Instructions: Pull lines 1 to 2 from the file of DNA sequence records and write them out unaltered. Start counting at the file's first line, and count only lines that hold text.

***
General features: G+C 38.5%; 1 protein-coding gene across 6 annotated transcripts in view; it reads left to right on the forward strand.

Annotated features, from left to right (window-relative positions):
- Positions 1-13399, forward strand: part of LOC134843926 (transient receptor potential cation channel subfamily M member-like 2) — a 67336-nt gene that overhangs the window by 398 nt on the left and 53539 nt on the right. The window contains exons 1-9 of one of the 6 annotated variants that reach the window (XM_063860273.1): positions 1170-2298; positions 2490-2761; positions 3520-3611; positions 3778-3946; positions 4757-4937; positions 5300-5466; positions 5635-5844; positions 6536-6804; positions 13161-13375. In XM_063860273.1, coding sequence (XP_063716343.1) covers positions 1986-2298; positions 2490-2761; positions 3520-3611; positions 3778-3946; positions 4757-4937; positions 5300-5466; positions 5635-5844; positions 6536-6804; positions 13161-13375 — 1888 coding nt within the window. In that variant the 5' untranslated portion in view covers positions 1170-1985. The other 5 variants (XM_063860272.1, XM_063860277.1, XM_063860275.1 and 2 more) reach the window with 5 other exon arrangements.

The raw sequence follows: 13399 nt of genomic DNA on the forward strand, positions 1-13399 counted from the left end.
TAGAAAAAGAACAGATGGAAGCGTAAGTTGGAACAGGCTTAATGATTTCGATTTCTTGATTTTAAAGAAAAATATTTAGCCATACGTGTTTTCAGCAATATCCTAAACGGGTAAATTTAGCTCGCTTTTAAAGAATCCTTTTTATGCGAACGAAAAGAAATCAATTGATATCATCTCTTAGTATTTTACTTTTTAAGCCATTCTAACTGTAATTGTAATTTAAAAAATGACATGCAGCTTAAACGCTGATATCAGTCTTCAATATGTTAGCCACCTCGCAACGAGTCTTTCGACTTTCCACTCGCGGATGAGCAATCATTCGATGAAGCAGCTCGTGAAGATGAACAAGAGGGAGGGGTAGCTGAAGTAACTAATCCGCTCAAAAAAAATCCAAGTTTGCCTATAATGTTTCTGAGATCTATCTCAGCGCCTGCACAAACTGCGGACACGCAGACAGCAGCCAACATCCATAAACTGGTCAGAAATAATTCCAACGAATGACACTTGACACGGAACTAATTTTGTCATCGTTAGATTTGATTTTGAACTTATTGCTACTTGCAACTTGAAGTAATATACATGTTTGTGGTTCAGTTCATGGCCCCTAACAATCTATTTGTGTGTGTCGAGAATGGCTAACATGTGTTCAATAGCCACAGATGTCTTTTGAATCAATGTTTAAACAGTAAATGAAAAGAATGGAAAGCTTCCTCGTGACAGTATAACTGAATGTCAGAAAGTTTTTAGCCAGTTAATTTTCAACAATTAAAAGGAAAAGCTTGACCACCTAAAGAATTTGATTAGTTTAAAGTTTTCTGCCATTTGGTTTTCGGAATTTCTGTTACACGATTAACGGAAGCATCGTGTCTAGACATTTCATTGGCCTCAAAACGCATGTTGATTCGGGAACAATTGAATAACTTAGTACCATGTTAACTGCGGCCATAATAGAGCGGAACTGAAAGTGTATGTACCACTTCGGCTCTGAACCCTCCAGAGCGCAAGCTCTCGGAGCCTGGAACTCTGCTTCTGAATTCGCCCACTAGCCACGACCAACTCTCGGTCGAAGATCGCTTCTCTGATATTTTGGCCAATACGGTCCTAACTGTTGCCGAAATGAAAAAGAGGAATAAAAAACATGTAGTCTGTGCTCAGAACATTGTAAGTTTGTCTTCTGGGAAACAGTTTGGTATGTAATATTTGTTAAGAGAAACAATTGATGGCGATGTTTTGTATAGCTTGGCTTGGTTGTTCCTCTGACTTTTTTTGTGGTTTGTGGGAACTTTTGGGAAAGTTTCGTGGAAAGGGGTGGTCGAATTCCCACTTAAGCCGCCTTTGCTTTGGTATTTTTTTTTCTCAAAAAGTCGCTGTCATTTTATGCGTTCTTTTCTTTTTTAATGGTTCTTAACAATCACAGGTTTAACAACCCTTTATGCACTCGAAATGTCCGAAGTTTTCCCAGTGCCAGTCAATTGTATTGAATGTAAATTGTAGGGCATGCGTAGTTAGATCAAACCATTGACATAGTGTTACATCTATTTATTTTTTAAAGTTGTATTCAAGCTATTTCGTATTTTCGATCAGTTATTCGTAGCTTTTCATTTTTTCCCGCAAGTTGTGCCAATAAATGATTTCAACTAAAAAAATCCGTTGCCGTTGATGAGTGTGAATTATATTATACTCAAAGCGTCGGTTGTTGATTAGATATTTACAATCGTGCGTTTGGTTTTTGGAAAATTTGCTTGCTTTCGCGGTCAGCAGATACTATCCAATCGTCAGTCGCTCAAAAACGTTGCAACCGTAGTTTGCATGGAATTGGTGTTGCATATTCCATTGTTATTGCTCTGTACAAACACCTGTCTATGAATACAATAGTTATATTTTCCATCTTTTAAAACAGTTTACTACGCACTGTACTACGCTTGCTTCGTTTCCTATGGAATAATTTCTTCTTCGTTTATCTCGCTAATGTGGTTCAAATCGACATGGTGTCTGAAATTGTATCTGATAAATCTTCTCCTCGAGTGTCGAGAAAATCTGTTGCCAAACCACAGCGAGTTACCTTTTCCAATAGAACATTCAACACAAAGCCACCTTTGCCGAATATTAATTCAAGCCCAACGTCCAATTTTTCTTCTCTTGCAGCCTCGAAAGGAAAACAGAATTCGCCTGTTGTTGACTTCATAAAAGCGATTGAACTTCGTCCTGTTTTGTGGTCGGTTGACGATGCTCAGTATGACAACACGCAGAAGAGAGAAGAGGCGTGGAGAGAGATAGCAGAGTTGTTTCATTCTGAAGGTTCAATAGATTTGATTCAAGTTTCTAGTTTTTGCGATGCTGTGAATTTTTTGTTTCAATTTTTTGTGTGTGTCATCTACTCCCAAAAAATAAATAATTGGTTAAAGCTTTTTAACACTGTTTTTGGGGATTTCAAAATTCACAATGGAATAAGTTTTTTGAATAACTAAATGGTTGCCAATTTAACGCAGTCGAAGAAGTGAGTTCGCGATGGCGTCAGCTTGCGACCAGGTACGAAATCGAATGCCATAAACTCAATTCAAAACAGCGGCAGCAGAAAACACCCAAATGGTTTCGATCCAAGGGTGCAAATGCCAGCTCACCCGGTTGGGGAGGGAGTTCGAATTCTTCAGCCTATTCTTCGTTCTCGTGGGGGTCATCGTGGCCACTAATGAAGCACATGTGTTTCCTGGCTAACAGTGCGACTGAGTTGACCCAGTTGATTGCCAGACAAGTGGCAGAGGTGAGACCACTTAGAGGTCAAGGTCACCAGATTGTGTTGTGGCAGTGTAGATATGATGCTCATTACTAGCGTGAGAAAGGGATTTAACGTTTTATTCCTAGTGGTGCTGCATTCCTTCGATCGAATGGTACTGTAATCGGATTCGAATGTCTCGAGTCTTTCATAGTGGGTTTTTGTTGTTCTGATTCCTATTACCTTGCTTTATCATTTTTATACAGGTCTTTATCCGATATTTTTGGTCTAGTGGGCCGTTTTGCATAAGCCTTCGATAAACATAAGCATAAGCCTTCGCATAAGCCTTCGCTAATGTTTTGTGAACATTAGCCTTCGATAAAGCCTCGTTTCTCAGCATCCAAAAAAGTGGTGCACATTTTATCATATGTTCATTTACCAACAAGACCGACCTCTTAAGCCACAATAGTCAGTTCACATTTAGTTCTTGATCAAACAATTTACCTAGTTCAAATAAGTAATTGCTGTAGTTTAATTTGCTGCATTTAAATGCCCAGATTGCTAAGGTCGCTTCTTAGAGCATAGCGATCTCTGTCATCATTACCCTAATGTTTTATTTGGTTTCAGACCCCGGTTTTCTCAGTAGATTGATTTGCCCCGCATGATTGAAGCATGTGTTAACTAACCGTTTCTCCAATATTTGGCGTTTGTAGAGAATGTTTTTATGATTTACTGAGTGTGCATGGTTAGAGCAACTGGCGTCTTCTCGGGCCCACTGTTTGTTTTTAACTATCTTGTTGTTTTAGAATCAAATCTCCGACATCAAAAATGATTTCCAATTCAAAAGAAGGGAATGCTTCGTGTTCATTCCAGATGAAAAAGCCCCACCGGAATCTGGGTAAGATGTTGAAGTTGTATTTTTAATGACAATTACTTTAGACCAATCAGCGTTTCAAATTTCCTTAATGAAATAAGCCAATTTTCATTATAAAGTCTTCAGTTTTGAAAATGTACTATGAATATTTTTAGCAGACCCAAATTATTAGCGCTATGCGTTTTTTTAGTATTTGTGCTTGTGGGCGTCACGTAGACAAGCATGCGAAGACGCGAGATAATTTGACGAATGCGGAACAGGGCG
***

General features: G+C 38.5%; 1 protein-coding gene across 6 annotated transcripts in view; it reads left to right on the forward strand.

Annotated features, from left to right (window-relative positions):